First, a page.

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Thread: Darksword Armory Scottish Claymore (new model) Review

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    Darksword Armory Scottish Claymore (new model) Review

    Today I'm reviewing the Scottish Claymore from Darksword Armory, which I recieved new from the factory.

    I paid full retail for this item. I am not affiliated with DSA. All photos were taken of my new sword with my Windows phone and have not been retouched.

    Darksword Armory is a company in transition. Last year they switched to 5160 steel for their production swords, redesigned the majority of their models, and began dual-tempering their blades to 60 Rockwell at the edges and 48-50 at the core, suggesting greater sophistication of their tempering process. They are also in the midst of moving their factory to a new location. Hopefully Eyal or Robert will visit eventually and tell us more about their new digs.

    Most of their designs feature appropriate distal taper from what I've heard, and I know that this one does. Their sharpening abilities have improved dramatically, as we shall soon see.

    Many historical Claymores were extremely large and don't look particularly easy to wield as swords, at least not for the non-heroically muscled. However, DSA wisely decided to reproduce the resonable proportions and graceful profile taper of this sword in the Museum of London.
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    The sword arrived with no issues, damage or problems and was well packed and wrapped.
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    Moving on!

    From the moment I first held it, I was so pleased, overjoyed really, at the way it felt in my hands. The balance is superb. It does indeed feel graceful and nimble for a larger sword. The weight and balance is such that I had no problems articulating my wrist in all directions holding it with one hand. In two hands, the feel and balance was even better, and in dry handling the sword is eager to get moving and not difficult to stop; I was really surprised at the maneuverability. Theres a wee bit of counter-motion felt from the long handle but on the other hand, the handle length allows you to spread your hands apart and get some powerful leverage. I don't foresee a problem chaining multiple quick moves together.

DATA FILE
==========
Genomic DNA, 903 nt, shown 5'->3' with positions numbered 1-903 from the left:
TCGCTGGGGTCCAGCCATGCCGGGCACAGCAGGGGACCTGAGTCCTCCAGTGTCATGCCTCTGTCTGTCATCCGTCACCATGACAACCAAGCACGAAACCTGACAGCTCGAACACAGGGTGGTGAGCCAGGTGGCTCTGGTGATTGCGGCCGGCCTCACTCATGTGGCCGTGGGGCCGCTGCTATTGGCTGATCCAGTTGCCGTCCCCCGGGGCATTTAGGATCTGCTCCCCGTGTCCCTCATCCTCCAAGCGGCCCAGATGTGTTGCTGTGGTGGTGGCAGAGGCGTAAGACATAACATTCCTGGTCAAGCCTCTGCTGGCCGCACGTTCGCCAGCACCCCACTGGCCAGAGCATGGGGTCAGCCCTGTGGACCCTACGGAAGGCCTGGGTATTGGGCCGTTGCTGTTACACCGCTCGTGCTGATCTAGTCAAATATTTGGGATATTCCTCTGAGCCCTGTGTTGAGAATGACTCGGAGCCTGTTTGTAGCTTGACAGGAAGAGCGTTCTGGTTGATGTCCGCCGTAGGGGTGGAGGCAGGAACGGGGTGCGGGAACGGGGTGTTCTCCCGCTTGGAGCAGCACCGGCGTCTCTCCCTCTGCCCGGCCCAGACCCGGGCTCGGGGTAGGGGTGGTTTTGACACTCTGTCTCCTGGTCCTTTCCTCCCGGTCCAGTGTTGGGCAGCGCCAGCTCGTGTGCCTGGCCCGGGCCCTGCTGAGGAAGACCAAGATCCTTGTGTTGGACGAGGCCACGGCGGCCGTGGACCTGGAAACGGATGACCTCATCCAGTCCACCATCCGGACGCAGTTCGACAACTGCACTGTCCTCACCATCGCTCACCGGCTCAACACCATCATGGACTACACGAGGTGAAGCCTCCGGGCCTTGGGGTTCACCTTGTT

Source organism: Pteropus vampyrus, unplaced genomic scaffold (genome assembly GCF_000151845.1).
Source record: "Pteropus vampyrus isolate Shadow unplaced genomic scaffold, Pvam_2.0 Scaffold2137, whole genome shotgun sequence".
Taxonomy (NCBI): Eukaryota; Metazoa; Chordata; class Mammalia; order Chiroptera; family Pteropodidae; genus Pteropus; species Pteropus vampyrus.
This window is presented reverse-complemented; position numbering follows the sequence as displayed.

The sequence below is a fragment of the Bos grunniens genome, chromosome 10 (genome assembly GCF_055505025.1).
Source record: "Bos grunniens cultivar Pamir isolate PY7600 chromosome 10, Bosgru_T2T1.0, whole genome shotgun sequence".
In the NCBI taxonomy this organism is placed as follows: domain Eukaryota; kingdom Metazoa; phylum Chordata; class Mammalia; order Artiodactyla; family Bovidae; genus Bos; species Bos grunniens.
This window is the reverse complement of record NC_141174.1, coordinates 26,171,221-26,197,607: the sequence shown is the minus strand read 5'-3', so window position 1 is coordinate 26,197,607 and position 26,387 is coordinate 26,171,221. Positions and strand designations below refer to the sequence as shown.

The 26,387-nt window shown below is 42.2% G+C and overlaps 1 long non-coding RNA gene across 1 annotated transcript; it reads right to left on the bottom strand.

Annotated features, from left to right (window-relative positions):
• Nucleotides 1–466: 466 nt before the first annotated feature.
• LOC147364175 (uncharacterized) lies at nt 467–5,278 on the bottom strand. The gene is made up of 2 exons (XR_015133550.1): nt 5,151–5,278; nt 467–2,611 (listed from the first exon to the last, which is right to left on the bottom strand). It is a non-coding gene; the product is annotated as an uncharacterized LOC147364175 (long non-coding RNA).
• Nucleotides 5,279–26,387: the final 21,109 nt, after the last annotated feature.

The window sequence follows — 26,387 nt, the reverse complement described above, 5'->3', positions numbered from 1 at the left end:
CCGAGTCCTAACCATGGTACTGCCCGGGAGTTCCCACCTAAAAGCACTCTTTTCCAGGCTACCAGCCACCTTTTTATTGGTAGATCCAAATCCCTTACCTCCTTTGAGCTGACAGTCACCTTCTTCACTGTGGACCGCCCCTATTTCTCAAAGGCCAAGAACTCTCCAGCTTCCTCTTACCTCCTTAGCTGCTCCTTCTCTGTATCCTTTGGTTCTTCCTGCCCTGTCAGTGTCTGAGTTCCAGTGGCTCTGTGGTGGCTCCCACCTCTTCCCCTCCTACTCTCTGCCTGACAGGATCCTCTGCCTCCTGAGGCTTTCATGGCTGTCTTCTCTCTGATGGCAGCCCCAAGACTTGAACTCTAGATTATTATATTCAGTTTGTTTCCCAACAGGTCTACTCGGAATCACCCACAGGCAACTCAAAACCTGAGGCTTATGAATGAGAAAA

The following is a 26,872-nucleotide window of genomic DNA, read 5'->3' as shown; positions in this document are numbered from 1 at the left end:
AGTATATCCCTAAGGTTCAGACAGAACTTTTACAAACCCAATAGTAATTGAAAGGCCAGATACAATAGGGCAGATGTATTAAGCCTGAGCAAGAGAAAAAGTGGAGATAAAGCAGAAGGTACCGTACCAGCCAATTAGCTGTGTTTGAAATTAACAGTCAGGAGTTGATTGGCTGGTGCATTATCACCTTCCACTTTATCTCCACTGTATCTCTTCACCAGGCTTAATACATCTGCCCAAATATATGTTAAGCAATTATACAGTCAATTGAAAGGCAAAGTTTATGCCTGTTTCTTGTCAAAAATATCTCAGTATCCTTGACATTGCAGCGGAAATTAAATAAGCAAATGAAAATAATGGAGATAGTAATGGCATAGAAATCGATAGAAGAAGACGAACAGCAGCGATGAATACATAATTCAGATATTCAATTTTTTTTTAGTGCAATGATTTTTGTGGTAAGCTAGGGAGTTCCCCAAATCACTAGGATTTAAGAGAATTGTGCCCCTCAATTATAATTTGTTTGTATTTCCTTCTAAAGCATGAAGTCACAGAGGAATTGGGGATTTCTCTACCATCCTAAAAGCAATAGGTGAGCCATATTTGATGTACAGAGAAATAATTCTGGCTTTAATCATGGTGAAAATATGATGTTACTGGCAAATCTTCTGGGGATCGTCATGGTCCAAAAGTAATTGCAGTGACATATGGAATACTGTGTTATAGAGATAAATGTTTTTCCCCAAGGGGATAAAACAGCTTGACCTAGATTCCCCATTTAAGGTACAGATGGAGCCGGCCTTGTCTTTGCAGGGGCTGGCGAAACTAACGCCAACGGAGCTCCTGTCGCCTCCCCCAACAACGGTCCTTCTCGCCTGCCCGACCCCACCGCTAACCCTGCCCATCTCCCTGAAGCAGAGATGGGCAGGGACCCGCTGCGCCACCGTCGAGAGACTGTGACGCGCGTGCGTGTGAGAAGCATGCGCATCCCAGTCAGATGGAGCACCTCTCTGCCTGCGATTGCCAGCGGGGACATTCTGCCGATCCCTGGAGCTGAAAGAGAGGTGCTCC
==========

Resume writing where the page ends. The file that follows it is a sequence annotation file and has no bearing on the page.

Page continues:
I was also immediately taken with the overall quality. Before I get into specifics, here are the stats:
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    Weight: 3 Lbs 1.45 oz
    POB: About 4.5 to 4.75"
    Blade length:35 1/8" to bottom of guard
    Handle assembly: 12.25" from bottom of guard to top of peen block
    Blade width at base: 1.98"
    Width @17.5: 1.47"
    Width @3.5" before tip: 1"
    Blade thickness, measured by bridging the fuller with digital calipers: 5.15mm @ base, 4.12mm @17.5", 3.67 @ 6" before tip